Founder of Westboro Baptist Church, Rev. Fred Phelps Sr. dies

TOPEKA, Kan. (KSNT/AP)-The Rev. Fred Phelps Sr., who founded a Kansas church widely known for its protests at military funerals and anti-gay sentiments, has died at the age of 84 according to his son Tim Phelps.

This news comes after some speculation about his health and whether or not he was in hospice care.

Daughter Margie Phelps says Fred Phelps died shortly after midnight Thursday. She didn’t give the cause of death or the condition that recently put him in hospice care.

WBC wrote this BLOG in response to his death.

Members of the Westboro church, based in Topeka, frequently protest at funerals of soldiers with signs containing messages such as “Thank God for dead soldiers,” and “Thank God for 9/11,” claiming the deaths are God’s punishment for American immorality and tolerance of homosexuality and abortion.

Westboro Baptist, a small group made mostly of Phelps’ extended family, inspired a federal law and laws in numerous states limiting picketing at funerals. But in a major free-speech ruling in 2011, the U.S. Supreme Court held that the church and its members couldn’t be sued for monetary damages for inflicting pain on grieving families under the First Amendment.

The Southern Poverty Law Center, a civil-rights nonprofit group, has called Westboro Baptist Church a hate group.

Phelps notoriety has grown since the 1950′s- when he started the Westboro Baptist Church.  The church began as a new venture of Topeka’s Eastside Baptist Church, which first hired Phelps in 1954 as an associate pastor. It was Phelps who broke all ties with Eastside.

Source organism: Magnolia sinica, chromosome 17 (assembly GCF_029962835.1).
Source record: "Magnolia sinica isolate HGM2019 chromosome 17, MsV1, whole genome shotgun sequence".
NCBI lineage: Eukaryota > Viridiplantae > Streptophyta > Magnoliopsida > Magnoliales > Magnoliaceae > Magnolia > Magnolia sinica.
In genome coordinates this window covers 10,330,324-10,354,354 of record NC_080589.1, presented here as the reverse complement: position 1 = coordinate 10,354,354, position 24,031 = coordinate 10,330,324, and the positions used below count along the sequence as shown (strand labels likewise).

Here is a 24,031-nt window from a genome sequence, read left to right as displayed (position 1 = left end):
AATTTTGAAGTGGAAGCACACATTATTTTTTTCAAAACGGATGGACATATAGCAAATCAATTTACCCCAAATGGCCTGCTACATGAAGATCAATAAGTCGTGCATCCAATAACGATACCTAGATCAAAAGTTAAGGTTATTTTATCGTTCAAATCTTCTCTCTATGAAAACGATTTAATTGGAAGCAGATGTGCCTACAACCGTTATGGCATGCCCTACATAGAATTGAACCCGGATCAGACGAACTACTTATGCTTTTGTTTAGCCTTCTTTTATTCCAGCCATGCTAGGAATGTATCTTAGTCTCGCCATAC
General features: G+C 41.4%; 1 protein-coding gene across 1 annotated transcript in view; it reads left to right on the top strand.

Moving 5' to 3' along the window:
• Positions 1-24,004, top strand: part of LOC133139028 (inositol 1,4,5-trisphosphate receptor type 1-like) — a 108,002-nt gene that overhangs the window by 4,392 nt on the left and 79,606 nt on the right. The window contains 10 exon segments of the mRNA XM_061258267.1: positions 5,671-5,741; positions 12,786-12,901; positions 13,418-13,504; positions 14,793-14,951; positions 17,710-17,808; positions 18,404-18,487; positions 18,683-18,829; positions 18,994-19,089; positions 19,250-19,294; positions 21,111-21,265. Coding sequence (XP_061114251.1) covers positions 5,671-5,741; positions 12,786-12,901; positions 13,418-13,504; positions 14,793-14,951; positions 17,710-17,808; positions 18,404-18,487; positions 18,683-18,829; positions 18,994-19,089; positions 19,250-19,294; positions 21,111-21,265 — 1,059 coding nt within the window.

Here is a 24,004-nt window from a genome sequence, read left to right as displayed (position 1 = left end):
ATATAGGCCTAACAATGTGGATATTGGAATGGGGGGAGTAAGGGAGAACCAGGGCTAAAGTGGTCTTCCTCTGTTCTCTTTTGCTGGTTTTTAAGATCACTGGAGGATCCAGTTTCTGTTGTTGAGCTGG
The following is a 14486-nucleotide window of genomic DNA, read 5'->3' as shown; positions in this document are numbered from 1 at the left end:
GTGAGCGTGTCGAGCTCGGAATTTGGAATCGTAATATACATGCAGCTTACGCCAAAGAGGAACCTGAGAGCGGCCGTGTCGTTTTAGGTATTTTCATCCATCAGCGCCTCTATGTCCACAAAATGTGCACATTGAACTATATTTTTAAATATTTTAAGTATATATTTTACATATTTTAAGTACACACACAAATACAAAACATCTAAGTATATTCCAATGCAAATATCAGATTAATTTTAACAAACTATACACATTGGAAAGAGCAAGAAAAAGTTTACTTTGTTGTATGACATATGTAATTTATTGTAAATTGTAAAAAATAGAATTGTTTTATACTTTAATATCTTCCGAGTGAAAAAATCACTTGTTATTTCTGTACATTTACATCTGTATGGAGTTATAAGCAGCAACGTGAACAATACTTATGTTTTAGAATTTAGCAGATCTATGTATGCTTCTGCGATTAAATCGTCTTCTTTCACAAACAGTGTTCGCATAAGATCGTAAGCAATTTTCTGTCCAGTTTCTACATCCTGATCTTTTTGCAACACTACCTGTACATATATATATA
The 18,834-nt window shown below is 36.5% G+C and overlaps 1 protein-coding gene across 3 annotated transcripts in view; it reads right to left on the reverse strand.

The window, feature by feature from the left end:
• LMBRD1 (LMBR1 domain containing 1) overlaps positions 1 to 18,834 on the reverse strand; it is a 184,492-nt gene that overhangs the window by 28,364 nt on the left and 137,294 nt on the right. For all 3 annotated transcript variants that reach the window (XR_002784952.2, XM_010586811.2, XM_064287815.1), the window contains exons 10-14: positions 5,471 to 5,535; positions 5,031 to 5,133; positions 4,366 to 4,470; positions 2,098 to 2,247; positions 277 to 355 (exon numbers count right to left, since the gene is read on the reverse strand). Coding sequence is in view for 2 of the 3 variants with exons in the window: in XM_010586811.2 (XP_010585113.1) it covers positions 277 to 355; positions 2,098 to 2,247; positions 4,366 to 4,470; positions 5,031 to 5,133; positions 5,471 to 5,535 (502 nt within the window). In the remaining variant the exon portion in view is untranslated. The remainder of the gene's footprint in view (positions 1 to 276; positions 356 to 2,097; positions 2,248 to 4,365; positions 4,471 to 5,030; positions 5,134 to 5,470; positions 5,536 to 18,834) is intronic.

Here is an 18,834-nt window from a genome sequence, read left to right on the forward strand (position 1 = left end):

The WBC believes homosexuality is a particularly heinous sin- falling under the commandment: “thou shalt not commit adultery”

Despite this fire and brimstone attitude toward homosexuals… The Phelps/WBC says it is not a hate group and not affiliated with hate groups or militias. In fact, Fred Phelps was honored by a local chapter of the NAACP for his work as a civil rights attorney.

The church’s building in central Topeka is surrounded by a wooden fence, and family members are neighbors, their yards enclosed by the same style of fence in a manner that suggests a sealed-off compound.

I’m so sorry for the harm he caused. That we all caused. But he could be so kind and wonderful. I wish you all could have seen that, too.

— Megan Phelps-Roper (@meganphelps) March 20, 2014

 

I understand those who don’t mourn his loss, but I’m thankful for those who see that “An eye for an eye leaves the whole world blind.”

— Megan Phelps-Roper (@meganphelps) March 20, 2014

 

Westboro Baptist Church thanks God for Fred Phelps Sr.’s passing: http://t.co/5GJU1lXuZjpic.twitter.com/lDx0CyEink

— Westboro Baptist (@WBCSays) March 20, 2014

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